On October 17, 2018, recreational use of marijuana will be legalized in Canada, which is raising several unique challenges for employers. According to a new report by the Conference Board of Canada, more than half of all Canadian organizations are either concerned or very concerned about the upcoming legalization. As such, employers are frequently asking the following questions:
- Can an employee use cannabis at work?
- How will cannabis use impact workplace safety?
- Do employers have a duty to accommodate an employee’s use of marijuana and, if so, what are the requirements for reasonable accommodation?
These questions recognize the ambiguity in this new law but there are certain precautionary measures employers can implement to ensure workplace safety while also recognizing an employee’s right to medical usage of marijuana and reasonable accommodation.
First, if you do not have an employment policy in place, now is the time to implement one. Similarly, employers with an existing policy will need to ensure their policies and procedures are now in compliance with the new law.
Moreover, employers will need to understand the distinction and concomitant obligations between an employee’s recreational use of marijuana and an employee’s medically prescribed marijuana usage. For example, employers may treat use of recreational marijuana the same way they treat alcohol use. Like alcohol consumption, recreational use of marijuana at the workplace may be prohibited.
In contrast, use of medical marijuana by an employee involves significant human rights considerations, particularly when the employee has a prescription and their usage is for treatment of a medical condition that constitutes a “disability.” Employers will continue to have a legal obligation to provide reasonable accommodation for medical use of marijuana, similar to other types of prescription medication. However, what constitutes reasonable accommodation and to what extent an employer must make efforts to assist the employee will be determined on a case by case basis.
Nonetheless, an employer may still limit an employee using medical marijuana from being impaired at work or engaging in any conduct that impacts their safety and the safety of other employees. For instance, pursuant to Occupational Health and Safety Act (“OHS”) Regulation impairment at work may be prohibited, as follows:
4.19 Physical or mental impairment
(1) A worker with a physical or mental impairment which may affect the worker’s ability to safely perform assigned work must inform his or her supervisor or employer of the impairment, and must not knowingly do work where the impairment may create an undue risk to the worker or anyone else.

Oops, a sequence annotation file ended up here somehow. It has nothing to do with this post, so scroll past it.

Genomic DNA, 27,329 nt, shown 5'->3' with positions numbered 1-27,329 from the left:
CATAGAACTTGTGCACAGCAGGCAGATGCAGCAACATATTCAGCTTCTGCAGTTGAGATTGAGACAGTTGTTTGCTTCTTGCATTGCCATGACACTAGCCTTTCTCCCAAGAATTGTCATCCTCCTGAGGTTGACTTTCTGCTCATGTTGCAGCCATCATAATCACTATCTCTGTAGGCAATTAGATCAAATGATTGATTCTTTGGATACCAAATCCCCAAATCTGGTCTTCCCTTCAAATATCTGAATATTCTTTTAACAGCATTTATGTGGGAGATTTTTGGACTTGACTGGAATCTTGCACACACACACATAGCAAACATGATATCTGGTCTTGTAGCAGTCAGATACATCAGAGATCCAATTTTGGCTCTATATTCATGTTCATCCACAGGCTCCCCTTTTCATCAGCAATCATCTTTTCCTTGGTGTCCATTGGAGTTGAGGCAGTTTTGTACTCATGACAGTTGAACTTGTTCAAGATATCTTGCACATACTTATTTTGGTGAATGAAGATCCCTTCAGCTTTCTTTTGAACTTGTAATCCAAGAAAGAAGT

4.20 Impairment by alcohol, drug or other substance
(1) A person must not enter or remain at any workplace while the person’s ability to work is affected by alcohol, a drug or other substance so as to endanger the person or anyone else.
Another issue will be how to test impairment, since there is no agreed-upon reliable testing mechanism for current impairment of marijuana.
In a recent decision, Lower Churchill Transmission Construction Employer’s Association v. IBEW, Local 1620, an arbitrator dismissed an employee’s claim after he was rejected for employment in a safety sensitive role due to his medical marijuana use for osteoarthritis and Crohn’s Disease. What was interesting about this case was that the employee had a valid prescription and stated that he only used the drug in the evenings.
The employee’s union took the position that the employer failed to reasonably accommodate his employment. In contrast, the employer claimed that such accommodation would constitute an undue hardship and would contravene the employer’s duty to provide a safe workplace. Furthermore, the employer asserted that it would be too difficult to accurately measure the employee’s impairment at work.
Despite the employee’s own doctor testifying that he would not be impaired at work if his use was limited to the evenings, the arbitrator held that the employer’s conduct was justified. In his decision, the Arbitrator stated:
“I am satisfied that the lack of reasonable ability to measure impairment in persons using cannabis – blood and urine tests do not measure current impairment plus the lack of specially trained individuals who can observe and measure impairment in one’s judgment, motor skills and mental capacity – presents a risk of harm that cannot be readily mitigated.
The Employer was unable to readily measure impairment from cannabis, based on currently available technology and resources. Consequently, the inability to measure and manage that risk of harm constitutes undue hardship for the Employer.”
This is an important decision for employers, particularly in safety sensitive occupations. Nevertheless, this is a new development in law so employers should contact an employment lawyer to understand the latest requirements in order to avoid disputes before they arise.
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